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THUNDERBOLT P47

Wednesday 16 April 2003

Fighter and fighter-bomber used by the Allied air forces during World War II. A single-seat, low-wing fighter developed for the U.S. Army Air Forces (USAAF) by Republic Aviation, it was the largest fighter ever produced with a single piston-engine.
The P-47 originated with a June 1940 proposal by Republic designer Alexander Kartveli to base a fighter on the new Pratt & Whitney R-2800 twin-row radial engine, turbo-supercharged for high-altitude performance. Harnessing the power of the huge engine posed problems, and the first prototype did not fly until June 1941. Production did not commence until March 1942, and even then difficulties were caused by shock waves that formed in high-altitude dives when the local airflow approached the speed of sound, causing the flight controls to "snatch" and in some cases lock. The controllability problems were eventually resolved, but it was mid-April 1943 before the P-47 entered combat over Europe.
A total of 15,683 Thunderbolts were produced by war’s end, more than any other U.S. fighter. The P-47D, in general service by the spring of 1944, had a maximum speed of 440 miles (700 kilometres) per hour and a ceiling of 40,000 feet (12,200 metres). Heavily armed with eight wing-mounted .50-inch machine guns, it could carry a bomb load of as much as 2,500 pounds (1,100 kg) and could carry 10 5-inch rockets beneath the wings. The P-47’s radial engine proved remarkably resistant to battle damage, and, with its heavy armament and well-armoured cockpit, the Thunderbolt established a reputation as one of the most effective fighter-bombers of the war. Though the Thunderbolt was outclimbed and outturned by German Bf 109s and Fw 190s at low altitudes, it was as fast as the Luftwaffe fighters on the level and could outdive anything. More important, its turbo-supercharged engine gave the P-47 the advantage at altitudes above 30,000 feet.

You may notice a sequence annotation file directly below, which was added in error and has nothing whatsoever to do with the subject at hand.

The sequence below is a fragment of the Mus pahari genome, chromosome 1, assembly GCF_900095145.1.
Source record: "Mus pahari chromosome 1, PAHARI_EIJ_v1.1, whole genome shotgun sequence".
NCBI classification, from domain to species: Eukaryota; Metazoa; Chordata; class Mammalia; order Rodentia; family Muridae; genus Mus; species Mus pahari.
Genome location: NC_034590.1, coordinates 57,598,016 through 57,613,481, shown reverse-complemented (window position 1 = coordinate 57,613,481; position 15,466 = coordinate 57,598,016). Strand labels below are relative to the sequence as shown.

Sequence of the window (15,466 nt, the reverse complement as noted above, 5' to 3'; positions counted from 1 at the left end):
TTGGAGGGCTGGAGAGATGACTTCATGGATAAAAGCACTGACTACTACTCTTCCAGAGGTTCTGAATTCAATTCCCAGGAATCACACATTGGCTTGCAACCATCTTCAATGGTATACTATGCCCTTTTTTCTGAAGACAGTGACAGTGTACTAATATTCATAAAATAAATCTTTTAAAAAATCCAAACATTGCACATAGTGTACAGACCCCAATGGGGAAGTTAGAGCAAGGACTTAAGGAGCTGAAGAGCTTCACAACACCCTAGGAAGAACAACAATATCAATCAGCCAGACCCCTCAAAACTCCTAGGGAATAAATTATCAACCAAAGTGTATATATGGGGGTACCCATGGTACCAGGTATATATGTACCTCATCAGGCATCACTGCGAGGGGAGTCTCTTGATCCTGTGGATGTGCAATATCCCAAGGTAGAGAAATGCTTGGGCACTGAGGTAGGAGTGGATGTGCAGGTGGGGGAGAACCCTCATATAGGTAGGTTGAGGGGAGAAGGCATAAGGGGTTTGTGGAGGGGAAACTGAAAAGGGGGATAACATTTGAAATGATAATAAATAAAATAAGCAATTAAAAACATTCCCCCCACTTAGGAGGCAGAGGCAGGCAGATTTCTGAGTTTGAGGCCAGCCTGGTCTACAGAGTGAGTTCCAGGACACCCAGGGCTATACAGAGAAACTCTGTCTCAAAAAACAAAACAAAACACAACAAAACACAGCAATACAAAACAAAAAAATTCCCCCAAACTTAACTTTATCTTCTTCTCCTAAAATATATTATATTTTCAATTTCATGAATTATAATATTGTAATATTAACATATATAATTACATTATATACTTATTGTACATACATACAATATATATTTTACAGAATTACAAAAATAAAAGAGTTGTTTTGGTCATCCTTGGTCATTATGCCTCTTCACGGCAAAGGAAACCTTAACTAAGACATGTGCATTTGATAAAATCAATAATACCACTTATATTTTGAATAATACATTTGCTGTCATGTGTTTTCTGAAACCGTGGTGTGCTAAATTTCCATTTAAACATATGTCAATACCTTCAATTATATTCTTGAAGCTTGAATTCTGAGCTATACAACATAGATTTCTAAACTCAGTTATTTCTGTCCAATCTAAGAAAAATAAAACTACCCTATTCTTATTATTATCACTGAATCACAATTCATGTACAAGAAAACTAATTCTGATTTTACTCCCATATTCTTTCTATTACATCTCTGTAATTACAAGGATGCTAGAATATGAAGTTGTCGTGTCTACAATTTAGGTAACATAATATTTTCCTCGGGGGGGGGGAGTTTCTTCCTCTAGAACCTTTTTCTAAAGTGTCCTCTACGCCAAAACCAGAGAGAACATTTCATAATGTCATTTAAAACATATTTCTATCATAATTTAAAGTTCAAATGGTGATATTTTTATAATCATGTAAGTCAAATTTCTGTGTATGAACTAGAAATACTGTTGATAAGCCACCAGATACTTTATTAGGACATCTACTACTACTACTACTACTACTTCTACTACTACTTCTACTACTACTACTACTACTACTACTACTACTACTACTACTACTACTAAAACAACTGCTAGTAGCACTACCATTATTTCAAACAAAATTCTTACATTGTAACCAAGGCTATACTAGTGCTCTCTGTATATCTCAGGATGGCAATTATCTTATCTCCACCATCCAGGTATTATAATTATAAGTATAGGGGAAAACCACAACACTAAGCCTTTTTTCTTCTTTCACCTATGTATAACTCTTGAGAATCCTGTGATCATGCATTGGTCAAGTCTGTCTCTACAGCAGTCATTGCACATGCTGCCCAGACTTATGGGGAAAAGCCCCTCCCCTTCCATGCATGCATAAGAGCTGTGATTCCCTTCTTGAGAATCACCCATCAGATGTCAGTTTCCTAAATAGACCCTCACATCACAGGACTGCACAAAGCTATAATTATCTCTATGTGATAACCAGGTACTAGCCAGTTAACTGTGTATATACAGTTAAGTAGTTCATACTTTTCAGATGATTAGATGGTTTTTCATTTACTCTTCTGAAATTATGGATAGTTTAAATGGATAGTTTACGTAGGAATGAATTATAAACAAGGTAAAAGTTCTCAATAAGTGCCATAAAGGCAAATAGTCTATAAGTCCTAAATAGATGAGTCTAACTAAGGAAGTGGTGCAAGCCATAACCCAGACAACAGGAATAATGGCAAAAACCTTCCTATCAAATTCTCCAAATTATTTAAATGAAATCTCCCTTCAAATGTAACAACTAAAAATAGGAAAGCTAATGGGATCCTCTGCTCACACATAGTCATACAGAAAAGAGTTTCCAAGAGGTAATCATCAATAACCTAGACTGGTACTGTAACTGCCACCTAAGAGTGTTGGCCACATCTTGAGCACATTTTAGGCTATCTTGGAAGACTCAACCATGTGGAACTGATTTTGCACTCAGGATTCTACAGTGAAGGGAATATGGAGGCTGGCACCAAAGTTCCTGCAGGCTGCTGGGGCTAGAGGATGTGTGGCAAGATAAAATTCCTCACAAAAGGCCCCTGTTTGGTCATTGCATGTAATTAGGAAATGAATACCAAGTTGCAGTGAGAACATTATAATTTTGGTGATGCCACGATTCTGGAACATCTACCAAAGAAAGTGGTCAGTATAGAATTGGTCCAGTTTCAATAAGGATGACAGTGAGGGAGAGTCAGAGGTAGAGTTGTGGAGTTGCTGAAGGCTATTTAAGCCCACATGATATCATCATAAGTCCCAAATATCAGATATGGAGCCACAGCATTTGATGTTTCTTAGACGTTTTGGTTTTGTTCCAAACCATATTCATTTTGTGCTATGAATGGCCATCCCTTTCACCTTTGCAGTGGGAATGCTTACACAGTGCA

The P-47’s greatest contribution to Allied victory was arguably as a long-range bomber escort in Europe, though delays in developing and fielding jettisonable external fuel tanks (necessary for range extension) limited the plane’s impact in this role until early 1944. As a fighter-bomber it played an important part in the Normandy Invasion, attacking bridges and enemy airfields before the D-Day landings on June 6 and destroying German vehicles during the Allied breakout from the lodgement area.

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